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Tips for Managing COPD

By: Nicole K. Petit, MA/BA
Agewell Programs Coordinator

COPD stands for Chronic Obstructive Pulmonary Disease. The most common cause of COPD is cigarette smoking, about 1 in every 4 smokers develop lung disease.  COPD is a very common lung disease, affecting many adults. 12 million Americans are affected with COPD and another 12 million have not been told they have it. 

Couple walking in the woods

COPD is made up of two diseases:

  • Emphysema
  • Chronic bronchitis

These often overlap, which means that many people with COPD have both conditions. Most people with COPD begin to have symptoms between 50 and 70 years of age.  COPD can be a serious illness that can greatly affect your way of life, but together with your health care provider, you can learn ways to improve your breathing, maintain your activity levels, and slow serious progression of COPD. 

Symptoms of COPD include:

  • Shortness of breath with activity
  • Coughing often
  • Cough with mucus (phlegm)
  • Not able to keep up activity levels due to being tired or shortness of breath
  • Getting colds and nose and throat infections more often
  • Lowering your activity level because you get out of breath

 
How to find out if you have COPD

Talk with your healthcare provider and make an appointment for a physical exam and to review your medical and work history.
A number of tests may be done to evaluate your breathing including:

  • Breathing tests (also called pulmonary function tests)
  • Chest x-ray testing
  • Oxygen level measurements

Although there is no cure for COPD, symptoms can be controlled to improve quality of life. The lung damage cannot be repaired, but the symptoms of COPD can be reduced if you take action. Your quality of life can be improved, and the length of your life can be extended.

Ways you can improve COPD symptoms

  • Quit smoking
  • Get your regular flu (influenza) and pneumonia vaccines
  • Take your COPD medicines at prescribed*
  • Exercise and good nutrition
  • Conserve your energy  
  • Reduce stress
  • Learn ways to control your breathing
  • Oxygen therapy if your health-care provider feels that’s needed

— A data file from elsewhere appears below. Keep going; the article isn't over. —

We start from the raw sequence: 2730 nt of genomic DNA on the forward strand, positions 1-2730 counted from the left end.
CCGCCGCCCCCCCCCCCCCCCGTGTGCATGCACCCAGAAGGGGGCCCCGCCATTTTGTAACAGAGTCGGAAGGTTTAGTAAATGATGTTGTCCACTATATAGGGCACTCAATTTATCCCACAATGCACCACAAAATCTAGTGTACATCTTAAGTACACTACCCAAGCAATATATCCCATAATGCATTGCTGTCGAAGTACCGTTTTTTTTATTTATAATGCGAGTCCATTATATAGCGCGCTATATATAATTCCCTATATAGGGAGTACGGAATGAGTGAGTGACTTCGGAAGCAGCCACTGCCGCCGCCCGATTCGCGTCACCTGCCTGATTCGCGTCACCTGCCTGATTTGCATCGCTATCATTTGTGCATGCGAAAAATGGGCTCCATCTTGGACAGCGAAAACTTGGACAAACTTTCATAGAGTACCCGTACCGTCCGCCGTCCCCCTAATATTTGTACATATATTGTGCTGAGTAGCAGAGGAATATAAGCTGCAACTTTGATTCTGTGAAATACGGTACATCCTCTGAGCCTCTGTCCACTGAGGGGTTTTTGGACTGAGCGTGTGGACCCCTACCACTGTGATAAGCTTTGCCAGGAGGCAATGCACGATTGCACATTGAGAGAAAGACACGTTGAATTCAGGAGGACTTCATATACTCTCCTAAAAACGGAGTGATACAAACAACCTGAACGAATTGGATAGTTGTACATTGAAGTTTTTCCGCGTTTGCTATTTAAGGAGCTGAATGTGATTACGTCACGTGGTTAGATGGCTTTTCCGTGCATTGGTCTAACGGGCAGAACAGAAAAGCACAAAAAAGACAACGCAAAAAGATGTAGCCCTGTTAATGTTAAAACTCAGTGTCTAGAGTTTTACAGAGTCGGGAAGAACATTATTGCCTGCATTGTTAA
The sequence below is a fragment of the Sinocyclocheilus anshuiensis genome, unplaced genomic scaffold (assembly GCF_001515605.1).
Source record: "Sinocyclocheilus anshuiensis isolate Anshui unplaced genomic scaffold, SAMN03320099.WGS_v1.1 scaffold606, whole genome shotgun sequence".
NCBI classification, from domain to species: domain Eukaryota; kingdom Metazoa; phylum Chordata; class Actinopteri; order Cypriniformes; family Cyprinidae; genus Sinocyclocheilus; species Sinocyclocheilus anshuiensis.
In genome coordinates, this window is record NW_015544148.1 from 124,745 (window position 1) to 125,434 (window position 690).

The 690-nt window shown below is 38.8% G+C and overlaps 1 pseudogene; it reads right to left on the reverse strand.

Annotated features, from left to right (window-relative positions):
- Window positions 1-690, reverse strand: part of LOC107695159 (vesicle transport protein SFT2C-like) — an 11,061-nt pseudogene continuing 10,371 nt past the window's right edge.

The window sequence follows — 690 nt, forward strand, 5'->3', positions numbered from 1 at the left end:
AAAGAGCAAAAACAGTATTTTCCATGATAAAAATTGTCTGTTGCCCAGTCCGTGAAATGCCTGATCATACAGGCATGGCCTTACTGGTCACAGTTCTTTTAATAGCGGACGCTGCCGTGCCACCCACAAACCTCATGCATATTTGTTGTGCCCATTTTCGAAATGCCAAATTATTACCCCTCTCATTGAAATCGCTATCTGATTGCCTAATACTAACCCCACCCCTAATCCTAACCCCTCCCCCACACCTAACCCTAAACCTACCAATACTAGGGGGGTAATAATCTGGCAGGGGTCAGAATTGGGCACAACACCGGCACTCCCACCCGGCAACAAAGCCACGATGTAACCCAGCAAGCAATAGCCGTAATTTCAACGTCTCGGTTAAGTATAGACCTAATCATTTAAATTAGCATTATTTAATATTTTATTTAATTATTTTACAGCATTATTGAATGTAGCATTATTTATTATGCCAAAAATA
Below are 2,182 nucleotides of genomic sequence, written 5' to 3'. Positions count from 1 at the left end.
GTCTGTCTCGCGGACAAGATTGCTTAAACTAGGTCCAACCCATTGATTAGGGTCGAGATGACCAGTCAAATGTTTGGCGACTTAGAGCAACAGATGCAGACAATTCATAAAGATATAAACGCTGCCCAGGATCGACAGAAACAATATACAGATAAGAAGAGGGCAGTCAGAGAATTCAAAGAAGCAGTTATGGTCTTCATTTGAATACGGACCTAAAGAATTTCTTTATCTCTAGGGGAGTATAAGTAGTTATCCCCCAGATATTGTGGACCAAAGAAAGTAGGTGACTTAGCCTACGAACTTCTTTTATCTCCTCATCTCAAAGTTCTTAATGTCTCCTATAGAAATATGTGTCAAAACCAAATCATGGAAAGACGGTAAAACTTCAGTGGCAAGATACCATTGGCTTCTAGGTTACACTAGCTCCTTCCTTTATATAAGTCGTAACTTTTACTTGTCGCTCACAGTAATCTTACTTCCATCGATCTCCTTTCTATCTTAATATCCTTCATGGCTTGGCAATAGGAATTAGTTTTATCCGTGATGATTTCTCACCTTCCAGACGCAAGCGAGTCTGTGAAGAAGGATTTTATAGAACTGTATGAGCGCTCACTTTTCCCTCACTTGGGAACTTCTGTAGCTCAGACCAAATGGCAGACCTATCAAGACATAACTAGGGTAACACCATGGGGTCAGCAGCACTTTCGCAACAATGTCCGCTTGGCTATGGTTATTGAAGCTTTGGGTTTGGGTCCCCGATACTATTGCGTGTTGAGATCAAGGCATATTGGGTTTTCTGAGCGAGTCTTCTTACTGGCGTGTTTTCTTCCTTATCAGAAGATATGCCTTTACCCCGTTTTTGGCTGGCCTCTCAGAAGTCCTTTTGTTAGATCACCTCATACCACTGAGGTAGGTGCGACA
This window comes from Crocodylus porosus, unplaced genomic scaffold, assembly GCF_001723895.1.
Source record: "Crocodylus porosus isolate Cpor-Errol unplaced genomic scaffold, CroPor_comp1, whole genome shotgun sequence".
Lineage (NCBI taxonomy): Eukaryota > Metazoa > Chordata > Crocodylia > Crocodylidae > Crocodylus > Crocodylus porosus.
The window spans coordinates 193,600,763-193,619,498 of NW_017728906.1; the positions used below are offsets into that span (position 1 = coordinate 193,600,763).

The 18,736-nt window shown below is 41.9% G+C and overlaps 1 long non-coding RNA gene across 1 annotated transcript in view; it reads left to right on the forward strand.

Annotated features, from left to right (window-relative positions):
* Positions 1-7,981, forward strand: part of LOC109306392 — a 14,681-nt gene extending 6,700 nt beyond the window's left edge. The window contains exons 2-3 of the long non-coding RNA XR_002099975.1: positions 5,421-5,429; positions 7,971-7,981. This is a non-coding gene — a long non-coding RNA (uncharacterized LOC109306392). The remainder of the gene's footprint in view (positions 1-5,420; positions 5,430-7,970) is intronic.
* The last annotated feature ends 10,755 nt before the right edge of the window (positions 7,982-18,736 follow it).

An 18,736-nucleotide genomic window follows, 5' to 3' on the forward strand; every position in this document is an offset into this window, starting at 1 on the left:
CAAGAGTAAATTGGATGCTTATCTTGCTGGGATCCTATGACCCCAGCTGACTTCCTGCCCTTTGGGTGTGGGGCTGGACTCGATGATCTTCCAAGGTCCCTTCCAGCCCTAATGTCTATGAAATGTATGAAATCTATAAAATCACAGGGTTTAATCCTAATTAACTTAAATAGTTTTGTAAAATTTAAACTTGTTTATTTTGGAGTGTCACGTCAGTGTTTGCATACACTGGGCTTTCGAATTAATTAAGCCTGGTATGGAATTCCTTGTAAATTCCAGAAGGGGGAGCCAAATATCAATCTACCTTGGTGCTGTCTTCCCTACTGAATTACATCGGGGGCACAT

• Manage acute COPD flare-ups (worsening episodes caused by infections)

 *Taking your medicine properly can help reduce shortness of breath, limit chest infections and hospital stays. If you have any questions about your medicines, contact your health care providers.  They will be happy to answer any questions you have.

Take back control of your health

If you, or a loved one, is living COPD, you can take back control of your health. Southern Maine Agency on Aging’s Living Well for Better Health workshops are evidence based and designed to boost participant’s confidence, improve communication with providers and family members and to lower hospital stays and emergency rooms. Workshops are free, open to the public and held one day per week for six weeks.

COPD can lead to both physical and emotional challenges and everyone can benefit from getting help sometimes. Planning for the future, managing your illness and having a better understanding of how to navigate the health care system are all things someone with any chronic illness could benefit from.

For a full schedule of upcoming Living Well for Better Health workshops, please contact Nicole Petit at Southern Maine Agency on Aging at npetit@smaaa.org or 207.396.6513.

"This (report/document/etc.) was supported in part by a cooperative agreement (No. 90CS0064-01-00) from the Administration on Aging (AoA), Administration for Community Living (ACL), U.S. Department of Health and Human Services (DHHS). Grantees carrying out projects under government sponsorship are encouraged to express freely their findings and conclusions. Therefore, points of view or opinions do not necessarily represent official AoA, ACL, or DHHS policy."

For more information on COPD

The health educators at the Learning Resource Center are happy to help. They provide trusted & reliable health information and connect people to local resources in the community. Connect with a health educator today! Be well, be well informed.

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